11 things to do to get your money right for retirement – Part Two: Debt

Get off the hamster wheel of debt

Upset man holding credit card with laptop on background

“If you find yourself in a hole, STOP DIGGING.”  -Will Rogers

Last time we talked about creating a budget being the first step in getting your money right for retirement.  Today we address the importance of paying off debt.

Debt is something (in our case, money) that you owe to someone else.  People often like to break debt into two groups:  good debt and bad debt.  Good debt is anything that could be considered an investment because it will increase in value or bring money to you in the future such as a student loan, home mortgage, real estate property, or a business loan.  Bad debt is something that depreciates in value (like a car) or ends up costing you more money over the long term (like a credit card).

In the article Good Debt vs. Bad Debt, Investopedia makes the argument that there really is no such thing as good debt.  Taking out a student loan to get a degree does not guarantee you’ll get a good high-paying job.  Real-estate and the stock market values can both be volatile, rising and falling based on a variety of conditions.

The reality: debt is debt.

Any money that you are paying towards debt, especially high interest debt, is money that you can’t use for savings.  Credit cards, car loans, and some mortgages are the worst offenders and it’s best to tackle those first.  If you are able, it may be a good idea to consolidate your credit card debt so that you have one lower payment.  Another strategy often suggested is to pay off the smallest debt first, while applying a minimum payment to all other debt.  Once that debt is handled, tackle the next smallest bill adding to your current payment the money you were paying on the first debt.  Continue this until all your debt is paid off.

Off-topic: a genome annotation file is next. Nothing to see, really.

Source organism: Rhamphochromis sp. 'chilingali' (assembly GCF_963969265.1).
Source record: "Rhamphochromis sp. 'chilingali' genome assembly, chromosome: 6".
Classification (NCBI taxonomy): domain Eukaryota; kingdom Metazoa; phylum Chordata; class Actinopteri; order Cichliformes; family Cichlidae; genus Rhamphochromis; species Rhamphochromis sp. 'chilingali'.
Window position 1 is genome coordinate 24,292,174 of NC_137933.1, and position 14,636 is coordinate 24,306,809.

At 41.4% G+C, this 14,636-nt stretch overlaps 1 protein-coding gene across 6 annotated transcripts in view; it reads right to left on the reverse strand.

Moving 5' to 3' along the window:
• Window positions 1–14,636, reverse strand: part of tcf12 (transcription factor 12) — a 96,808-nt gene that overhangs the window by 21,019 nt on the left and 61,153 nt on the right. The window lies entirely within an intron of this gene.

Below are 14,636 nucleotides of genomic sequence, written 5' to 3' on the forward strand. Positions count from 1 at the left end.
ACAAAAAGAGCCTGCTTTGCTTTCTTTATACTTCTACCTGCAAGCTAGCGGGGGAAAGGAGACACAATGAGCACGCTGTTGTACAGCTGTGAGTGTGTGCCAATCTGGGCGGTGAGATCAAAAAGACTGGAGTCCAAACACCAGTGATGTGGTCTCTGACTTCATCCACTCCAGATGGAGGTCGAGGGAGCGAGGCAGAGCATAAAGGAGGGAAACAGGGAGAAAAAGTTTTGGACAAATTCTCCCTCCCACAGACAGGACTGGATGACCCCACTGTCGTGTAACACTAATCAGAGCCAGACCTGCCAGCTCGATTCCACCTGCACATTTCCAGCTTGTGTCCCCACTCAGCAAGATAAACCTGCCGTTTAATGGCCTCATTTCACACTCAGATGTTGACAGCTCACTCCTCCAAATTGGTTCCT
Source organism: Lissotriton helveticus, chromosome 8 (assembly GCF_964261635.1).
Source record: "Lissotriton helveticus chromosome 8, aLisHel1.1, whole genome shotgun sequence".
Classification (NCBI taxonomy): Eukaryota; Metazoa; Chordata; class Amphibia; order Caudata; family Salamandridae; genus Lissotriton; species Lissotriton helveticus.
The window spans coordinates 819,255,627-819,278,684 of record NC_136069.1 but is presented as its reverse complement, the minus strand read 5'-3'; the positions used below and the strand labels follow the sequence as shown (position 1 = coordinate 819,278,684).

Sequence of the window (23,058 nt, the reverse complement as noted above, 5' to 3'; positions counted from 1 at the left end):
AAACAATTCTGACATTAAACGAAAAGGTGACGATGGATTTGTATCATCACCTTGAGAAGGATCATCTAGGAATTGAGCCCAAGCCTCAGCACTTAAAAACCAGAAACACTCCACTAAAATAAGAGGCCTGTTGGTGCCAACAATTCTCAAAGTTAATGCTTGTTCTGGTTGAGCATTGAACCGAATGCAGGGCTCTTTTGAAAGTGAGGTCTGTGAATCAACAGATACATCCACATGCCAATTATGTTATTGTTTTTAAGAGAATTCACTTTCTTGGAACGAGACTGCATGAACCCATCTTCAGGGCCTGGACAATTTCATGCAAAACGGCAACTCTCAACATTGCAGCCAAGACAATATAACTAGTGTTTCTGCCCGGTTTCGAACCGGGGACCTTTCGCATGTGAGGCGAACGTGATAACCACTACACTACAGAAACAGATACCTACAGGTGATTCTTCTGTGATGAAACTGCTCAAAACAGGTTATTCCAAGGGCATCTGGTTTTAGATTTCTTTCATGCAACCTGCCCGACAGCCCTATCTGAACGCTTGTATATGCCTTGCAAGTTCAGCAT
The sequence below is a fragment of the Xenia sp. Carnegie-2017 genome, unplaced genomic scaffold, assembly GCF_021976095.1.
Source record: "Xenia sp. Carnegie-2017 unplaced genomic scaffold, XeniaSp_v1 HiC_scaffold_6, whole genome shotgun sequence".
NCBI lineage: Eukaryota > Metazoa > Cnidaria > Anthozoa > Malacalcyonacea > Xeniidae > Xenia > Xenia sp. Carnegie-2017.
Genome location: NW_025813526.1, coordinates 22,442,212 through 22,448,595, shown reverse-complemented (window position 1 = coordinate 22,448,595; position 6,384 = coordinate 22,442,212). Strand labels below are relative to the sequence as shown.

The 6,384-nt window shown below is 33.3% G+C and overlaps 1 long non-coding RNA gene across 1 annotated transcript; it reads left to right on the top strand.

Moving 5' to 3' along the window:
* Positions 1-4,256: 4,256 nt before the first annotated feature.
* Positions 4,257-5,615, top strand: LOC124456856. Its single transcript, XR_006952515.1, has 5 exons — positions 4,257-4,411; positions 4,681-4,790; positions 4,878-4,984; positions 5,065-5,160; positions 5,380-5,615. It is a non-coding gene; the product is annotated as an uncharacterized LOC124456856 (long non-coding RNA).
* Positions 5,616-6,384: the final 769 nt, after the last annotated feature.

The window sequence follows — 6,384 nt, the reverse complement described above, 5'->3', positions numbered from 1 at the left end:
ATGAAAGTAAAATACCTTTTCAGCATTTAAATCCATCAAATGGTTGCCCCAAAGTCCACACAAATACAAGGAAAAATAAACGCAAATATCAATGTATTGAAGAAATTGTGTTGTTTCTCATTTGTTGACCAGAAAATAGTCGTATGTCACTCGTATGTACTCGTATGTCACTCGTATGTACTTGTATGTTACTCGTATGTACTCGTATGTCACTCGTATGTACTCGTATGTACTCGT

It doesn’t really matter what strategy you use as long as you are consistent.  Small actions over the long term will yield the results your want.   And finally, try really, really, really, really hard to stop acquiring new debt.  You’ll never get out of the hole, if you continue to dig.  Learning to delay gratification and save for things you want is a good habit that will serve you well in retirement.

Written by Myrtis Smith

African American. Female. Christian. Sometimes-Vegetarian.

Wife. Mother. Daughter. Sister. Friend.

Writer. Teacher. Zumba Enthusiast.